Invite the Right One In

(reprinted from the Willamette Writers newsletter, May 2011)

In traditional tales of the supernatural, there are certain rules. Devils and vampires are both barred from entering your home unless you invite them in. But on the other hand, a good being (wizard, angel, fairy, good witch) might come to your doorstep disguised as a beggar and bless you with your heart’s desire if you feed and house them for the night. So the trick is to figure out how to tell the difference between good and evil. As a writer you also need to know when to open your heart and mind to a project or idea and when to say no.

Closing the Door

Recently I wrote down a bit of advice for a friend’s son who is coming of age. We were asked to pass on wisdom about growing up and becoming a happy, healthy adult. I chose to talk about friendship. I told the young man that finding and keeping friends is an art. Choose wisely. Some people you are meant to friend and others you are meant to drift away from. Hold on to those friends that encourage and love you unconditionally.  Let go of friends that make you feel slimed or diminished. The friends that make you feel great will also probably be the ones that feel encouraged and loved by you, as well. 

I think this is also true of writing projects. If you are working on a project that makes you feel like crap every time you delve into it or even think about it — if that project makes you feel like a bad writer or like a failure– walk away. Put it in a drawer. Turn to something else.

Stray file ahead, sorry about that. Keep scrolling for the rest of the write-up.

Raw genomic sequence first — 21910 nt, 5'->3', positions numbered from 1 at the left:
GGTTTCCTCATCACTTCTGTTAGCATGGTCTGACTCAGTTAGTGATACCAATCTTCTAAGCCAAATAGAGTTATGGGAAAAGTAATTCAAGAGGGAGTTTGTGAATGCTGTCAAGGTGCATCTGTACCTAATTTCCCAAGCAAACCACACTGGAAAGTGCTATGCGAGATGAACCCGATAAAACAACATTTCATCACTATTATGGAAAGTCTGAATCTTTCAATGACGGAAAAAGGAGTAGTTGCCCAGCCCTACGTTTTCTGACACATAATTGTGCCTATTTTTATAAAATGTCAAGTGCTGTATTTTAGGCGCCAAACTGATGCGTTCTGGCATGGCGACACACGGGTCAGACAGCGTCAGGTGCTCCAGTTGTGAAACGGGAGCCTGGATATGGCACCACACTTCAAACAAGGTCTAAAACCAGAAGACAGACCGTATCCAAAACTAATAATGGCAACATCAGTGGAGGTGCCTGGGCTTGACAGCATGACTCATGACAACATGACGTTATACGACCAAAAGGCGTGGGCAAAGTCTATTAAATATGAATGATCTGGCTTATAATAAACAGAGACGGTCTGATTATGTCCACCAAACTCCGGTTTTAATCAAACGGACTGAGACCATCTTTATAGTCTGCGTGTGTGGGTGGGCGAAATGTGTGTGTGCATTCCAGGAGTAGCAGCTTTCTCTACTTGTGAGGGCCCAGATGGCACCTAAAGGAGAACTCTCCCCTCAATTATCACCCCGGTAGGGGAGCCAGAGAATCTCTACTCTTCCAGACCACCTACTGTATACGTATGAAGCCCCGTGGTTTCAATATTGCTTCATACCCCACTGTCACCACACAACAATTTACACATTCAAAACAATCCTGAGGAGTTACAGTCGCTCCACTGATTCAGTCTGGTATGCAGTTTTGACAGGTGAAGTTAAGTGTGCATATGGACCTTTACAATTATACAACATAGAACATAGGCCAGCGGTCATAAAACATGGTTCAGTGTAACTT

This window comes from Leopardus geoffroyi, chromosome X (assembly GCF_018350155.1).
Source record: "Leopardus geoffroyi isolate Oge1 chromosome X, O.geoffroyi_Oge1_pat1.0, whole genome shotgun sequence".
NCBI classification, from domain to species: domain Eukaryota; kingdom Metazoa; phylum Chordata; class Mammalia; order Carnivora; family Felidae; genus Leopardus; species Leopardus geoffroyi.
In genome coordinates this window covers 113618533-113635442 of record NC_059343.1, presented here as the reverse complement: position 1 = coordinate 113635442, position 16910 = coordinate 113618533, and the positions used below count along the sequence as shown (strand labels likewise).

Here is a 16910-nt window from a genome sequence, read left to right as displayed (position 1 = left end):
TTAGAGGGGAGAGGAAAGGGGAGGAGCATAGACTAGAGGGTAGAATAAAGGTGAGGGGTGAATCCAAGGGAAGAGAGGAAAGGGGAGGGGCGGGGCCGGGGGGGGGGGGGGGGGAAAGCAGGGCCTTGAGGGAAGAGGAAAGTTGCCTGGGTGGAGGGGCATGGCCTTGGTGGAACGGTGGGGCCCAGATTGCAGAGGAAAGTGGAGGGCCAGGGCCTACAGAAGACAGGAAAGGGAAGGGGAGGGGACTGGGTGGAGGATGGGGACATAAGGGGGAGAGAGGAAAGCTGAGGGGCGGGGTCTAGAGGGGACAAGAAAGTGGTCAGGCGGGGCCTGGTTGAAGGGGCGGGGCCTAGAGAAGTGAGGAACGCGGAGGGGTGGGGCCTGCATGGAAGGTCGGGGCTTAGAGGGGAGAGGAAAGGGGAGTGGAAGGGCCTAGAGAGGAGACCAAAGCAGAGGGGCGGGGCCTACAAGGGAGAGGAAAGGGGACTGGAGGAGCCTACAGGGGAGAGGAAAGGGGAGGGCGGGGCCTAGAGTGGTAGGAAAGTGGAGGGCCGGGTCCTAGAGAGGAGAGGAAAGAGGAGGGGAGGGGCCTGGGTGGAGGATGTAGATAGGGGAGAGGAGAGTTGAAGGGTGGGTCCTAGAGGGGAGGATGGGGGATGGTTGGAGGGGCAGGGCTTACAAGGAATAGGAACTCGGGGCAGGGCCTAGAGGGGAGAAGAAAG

But, you protest, I need to write it because (choose one of the below):

I told everyone I know I’m working on it

I already told an editor or agent that I finished it

I’m writing it for my ______ (loved one)

It’s supposed to be cathartic

I told my writers support group I’d let them read it by August

It’s what publishers are looking for right now

I don’t want people to think I’m a quitter

A psychic told me I’d make tons of money from it

 All of the above

Believe me, if a writing project makes you feel terrible about yourself, it’s not for you. Stop until a time when/if it has a different effect on you. Life’s too short to wallow in negativity.

Now I’m not talking about writing projects with dark plots or characters – they can be delightful to compose and revise – they can fill the writer with glee and inspiration.

And I’m not talking about projects that are difficult to write – they can be your most rewarding manuscripts. We all feel a little down now and then about even our most thrilling books-in-progress, but you know what I’m talking about here, right? Feeling a little down is a passing thing.

What I’m referring to is the gut reaction of dread we sometimes have to a certain project and those stories can be anything from a sunny children’s picture book to a gritty detective novel.  

Let your emotions be your guide. Do you feel stronger when you think about writing the project or weaker? Excited or depressed?

The project I’m warning you about is like that friend you need to disconnect from, the one that always makes you feel just a little stupid or ugly or discouraged after you’ve spent a few hours with him. Gently let those friends and projects go. It’s okay to close the door on this kind. Turn and take a fresh breath and follow your bliss. There will always be a true friend and a new story on the path toward your happiness.

Opening the Door

In my second book on writing, NOVEL SHORTCUTS, I talk about listening to your ghosts, the seemingly irrelevant snippets of poems or songs that come to visit sometimes because you are meant to take something from them (a mood or concept) to improve your novel.  It’s important to be sensitive to these messengers. But you may also meet other visitors from time to time. I myself was once visited by what I kiddingly refer to as the Spirit of Novels Past.